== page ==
The Laguna Beach resident is the new director and CEO of the Orange County Museum of Art, which will move into a new building in Costa Mesa in late 2022.
By Sharon Stello
Heidi Zuckerman, who was the longtime director of Aspen Art Museum in Colorado, realized during the pandemic that she wanted to return to the coast, having grown up in Palo Alto, in Northern California. So, when the opportunity to lead the Orange County Museum of Art presented itself, she decided to go for it; she started the position in February and now resides in Laguna Beach.
“I love California and have spent much of my life here,” Zuckerman says. “Like many people, COVID offered the opportunity to reevaluate what matters most to me, and living by the beach feels essential. I have also been a longtime fan of OCMA and I am incredibly honored to be the CEO and director here.
“… We bought a house in Arch Beach Heights and I love everything about living in Laguna—the people, the landscape, the energy. I think it’s the most perfect place on the planet.”
OCMA will move into a new building in late 2022 on the Segerstrom Center campus in Costa Mesa after formerly being located in Newport Beach and then opening a temporary space, OCMAExpand-Santa Ana, which closed during the pandemic. Like the Aspen museum she previously helmed from 2005 to 2019, this one is also designed by a Pritzker Architecture Prize-winner.
During her tenure in Aspen, she worked with the board to reimagine the museum as a world-class institution. Over her career, she has curated more than 200 museum exhibitions and believes it’s important to make contemporary art both accessible and engaging for the public.
Here in Orange County, she’s excited about the possibilities with the new building and a recent announcement that admission will be free for the first decade due to a $2.5 million donation by Lugano Diamonds.
“The building is the opportunity to finish Henry Segerstrom’s dream for the Center—OCMA is the final piece of the cultural puzzle here,” she says. “… We are creating the museum for the 21st century. … I believe access to art is a basic human right, not a privilege. Our goal is to remove as many barriers of entry as possible and to connect as many people as we can to art and artists, and free admission is a critical step in that direction.”
In addition to her work with museums, Zuckerman has written a book series titled “Conversations with Artists”; the third volume is set to come out by year’s end. She also started a podcast, “Conversations About Art,” in 2019 and has since recorded more than 70 episodes.
“On the podcast, we talk about art and ideas around art and uncertainty, art and happiness, and art and spirituality,” she says. “I speak to all sorts of people in addition to visual artists, curators and collectors—I talk to athletes, actors, musicians, politicians and CEOs, people I admire and respect, about these topics. The hope always is to connect people to art, artists and ideas to make their lives better.”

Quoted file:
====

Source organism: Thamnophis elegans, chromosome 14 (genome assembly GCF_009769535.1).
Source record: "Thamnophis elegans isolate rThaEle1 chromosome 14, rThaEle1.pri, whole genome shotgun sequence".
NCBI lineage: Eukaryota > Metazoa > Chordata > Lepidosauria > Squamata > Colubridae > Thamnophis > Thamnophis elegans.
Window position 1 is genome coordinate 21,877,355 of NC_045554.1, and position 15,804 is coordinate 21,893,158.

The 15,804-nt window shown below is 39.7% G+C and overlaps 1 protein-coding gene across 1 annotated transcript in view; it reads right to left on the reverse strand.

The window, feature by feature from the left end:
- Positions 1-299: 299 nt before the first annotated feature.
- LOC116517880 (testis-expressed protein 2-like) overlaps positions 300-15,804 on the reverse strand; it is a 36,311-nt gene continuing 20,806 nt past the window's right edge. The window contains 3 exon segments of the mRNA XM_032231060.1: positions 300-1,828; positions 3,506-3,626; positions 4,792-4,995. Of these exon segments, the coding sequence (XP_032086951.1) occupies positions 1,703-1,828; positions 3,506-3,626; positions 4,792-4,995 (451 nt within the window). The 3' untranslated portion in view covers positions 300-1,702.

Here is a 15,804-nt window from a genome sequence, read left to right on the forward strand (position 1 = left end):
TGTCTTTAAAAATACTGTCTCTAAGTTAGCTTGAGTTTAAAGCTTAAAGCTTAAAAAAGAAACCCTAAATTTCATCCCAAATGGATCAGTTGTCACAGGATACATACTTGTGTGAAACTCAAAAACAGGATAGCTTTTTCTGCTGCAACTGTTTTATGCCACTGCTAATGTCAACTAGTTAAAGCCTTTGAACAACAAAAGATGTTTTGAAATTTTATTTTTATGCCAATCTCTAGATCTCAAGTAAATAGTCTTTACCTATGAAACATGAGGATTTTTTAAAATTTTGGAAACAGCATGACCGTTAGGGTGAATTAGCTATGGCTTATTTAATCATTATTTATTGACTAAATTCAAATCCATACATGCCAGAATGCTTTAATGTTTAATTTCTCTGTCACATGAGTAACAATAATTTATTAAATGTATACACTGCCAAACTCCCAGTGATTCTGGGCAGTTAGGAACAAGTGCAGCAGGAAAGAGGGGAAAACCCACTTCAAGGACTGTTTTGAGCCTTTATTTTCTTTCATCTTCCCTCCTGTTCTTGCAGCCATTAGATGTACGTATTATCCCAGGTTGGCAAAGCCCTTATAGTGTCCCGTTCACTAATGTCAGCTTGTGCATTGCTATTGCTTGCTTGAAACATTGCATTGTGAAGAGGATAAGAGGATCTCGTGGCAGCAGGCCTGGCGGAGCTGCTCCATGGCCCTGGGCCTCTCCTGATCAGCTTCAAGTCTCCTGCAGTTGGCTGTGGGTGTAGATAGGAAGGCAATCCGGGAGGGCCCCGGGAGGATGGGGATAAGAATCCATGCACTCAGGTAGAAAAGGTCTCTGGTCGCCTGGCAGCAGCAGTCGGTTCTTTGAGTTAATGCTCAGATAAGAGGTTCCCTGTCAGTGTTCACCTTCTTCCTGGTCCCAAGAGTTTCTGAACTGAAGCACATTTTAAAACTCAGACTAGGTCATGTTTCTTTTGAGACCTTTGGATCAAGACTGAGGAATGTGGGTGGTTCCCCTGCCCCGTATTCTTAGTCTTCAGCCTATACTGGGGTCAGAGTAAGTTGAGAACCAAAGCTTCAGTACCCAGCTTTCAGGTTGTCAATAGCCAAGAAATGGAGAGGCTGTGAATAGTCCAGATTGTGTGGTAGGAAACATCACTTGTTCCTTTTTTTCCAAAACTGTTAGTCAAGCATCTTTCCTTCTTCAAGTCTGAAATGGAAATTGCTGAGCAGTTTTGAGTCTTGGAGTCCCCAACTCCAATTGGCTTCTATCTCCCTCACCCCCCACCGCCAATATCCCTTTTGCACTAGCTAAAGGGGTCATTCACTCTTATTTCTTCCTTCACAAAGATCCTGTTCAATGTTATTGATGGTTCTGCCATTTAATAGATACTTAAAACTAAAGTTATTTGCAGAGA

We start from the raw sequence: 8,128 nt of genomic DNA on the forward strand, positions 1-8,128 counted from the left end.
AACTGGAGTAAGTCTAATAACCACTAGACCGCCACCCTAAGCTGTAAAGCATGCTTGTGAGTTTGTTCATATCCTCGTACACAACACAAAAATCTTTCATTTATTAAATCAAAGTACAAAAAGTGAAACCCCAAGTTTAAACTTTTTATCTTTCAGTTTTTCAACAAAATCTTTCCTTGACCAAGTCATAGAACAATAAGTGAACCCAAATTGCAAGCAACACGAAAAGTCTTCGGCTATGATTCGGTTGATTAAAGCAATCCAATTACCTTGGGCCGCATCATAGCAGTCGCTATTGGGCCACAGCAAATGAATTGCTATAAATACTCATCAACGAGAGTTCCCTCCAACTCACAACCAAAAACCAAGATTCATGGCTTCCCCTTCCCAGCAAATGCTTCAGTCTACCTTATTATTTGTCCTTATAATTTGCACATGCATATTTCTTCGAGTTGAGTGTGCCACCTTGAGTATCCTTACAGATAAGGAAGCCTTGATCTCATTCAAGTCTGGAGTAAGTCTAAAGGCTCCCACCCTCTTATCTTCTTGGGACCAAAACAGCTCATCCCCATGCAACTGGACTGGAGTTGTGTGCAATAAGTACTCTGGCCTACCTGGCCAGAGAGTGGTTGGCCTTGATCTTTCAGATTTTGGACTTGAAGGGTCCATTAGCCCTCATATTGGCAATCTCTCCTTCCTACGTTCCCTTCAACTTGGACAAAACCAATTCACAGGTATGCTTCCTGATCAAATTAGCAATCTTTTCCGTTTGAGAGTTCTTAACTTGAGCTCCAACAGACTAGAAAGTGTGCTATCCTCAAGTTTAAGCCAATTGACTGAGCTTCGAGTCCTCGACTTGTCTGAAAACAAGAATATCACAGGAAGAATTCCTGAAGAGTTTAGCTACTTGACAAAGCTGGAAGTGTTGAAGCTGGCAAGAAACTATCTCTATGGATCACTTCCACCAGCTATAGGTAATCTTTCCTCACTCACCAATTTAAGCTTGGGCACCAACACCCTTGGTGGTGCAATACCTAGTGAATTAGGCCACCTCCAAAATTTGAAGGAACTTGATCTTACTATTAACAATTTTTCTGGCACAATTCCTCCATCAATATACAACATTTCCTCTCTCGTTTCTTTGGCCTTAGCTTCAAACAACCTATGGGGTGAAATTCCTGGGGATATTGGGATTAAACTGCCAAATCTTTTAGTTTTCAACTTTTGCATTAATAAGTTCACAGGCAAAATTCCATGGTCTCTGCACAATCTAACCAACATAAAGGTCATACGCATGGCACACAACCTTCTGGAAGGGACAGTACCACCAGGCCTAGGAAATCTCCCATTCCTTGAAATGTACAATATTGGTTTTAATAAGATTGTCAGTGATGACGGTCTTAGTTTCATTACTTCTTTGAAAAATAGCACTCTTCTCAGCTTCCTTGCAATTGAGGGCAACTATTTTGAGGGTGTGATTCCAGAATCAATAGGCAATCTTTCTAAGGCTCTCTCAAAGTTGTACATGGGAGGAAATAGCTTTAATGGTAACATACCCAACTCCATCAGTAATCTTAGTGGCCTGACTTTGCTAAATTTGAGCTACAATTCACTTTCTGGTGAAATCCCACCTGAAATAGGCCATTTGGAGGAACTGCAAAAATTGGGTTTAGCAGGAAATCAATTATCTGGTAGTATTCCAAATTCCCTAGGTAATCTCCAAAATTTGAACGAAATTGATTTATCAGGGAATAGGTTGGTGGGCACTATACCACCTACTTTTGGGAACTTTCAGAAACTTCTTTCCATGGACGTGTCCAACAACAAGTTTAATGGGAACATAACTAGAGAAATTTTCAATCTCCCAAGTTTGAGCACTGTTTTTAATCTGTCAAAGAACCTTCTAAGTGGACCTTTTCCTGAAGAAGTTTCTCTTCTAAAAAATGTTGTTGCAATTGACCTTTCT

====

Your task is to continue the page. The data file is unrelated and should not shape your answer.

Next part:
What are your plans for the museum’s future?
Heidi Zuckerman: The museum was founded 60 years ago by 13 audacious women who wanted to bring the best of modern and contemporary art to Orange County, and everyone who supports us is part of achieving that simple yet profound goal. My vision is to look back at their original vision while looking forward. The challenges include convincing the broadest possible audience that art can be for them.
Can you give us a hint about the exhibits that will be shown in the new building?
We’ve announced some of our inaugural exhibitions, which will include the return of the “California Biennial 2022,” co-curated by Elizabeth Armstrong, Essence Harden and Gilbert Vicario. I’ll be curating an exhibition called “13 Women,” which references the 13 women who founded the museum and will draw from our collection. And we’ve also announced “Fred Eversley: Reflecting Back (the World),” [which] will be Fred’s first museum retrospective on the West Coast of North America since 1978 and will elaborate on that groundbreaking exhibition of his work at OCMA—then known as the Newport Harbor Art Museum.
What’s your favorite piece of art?
I would probably choose a different artwork every single day, but today, and something I often cite, is an Yves Klein blue sponge monochrome. I love how I can get lost in the color.
What do you enjoy doing in your spare time?
I love being outside and love nature almost as much as I love art. I love to hike and really enjoy … being on the water kayaking and paddleboarding. I also do yoga and have a daily meditation practice.
What are some of your favorite places in Laguna?
I love long beach walks. That’s why Victoria Beach is my favorite. The end-to-end walk offers so much diversity of wave type and even a tide pool on a low tide day. It’s often pristine and empty early in the morning. [Also,] Zinc Cafe—matcha latte with oat milk and avocado toast is my go-to. … Sitting outside on the patio for breakfast or brunch is one of my favorite ways to start the day.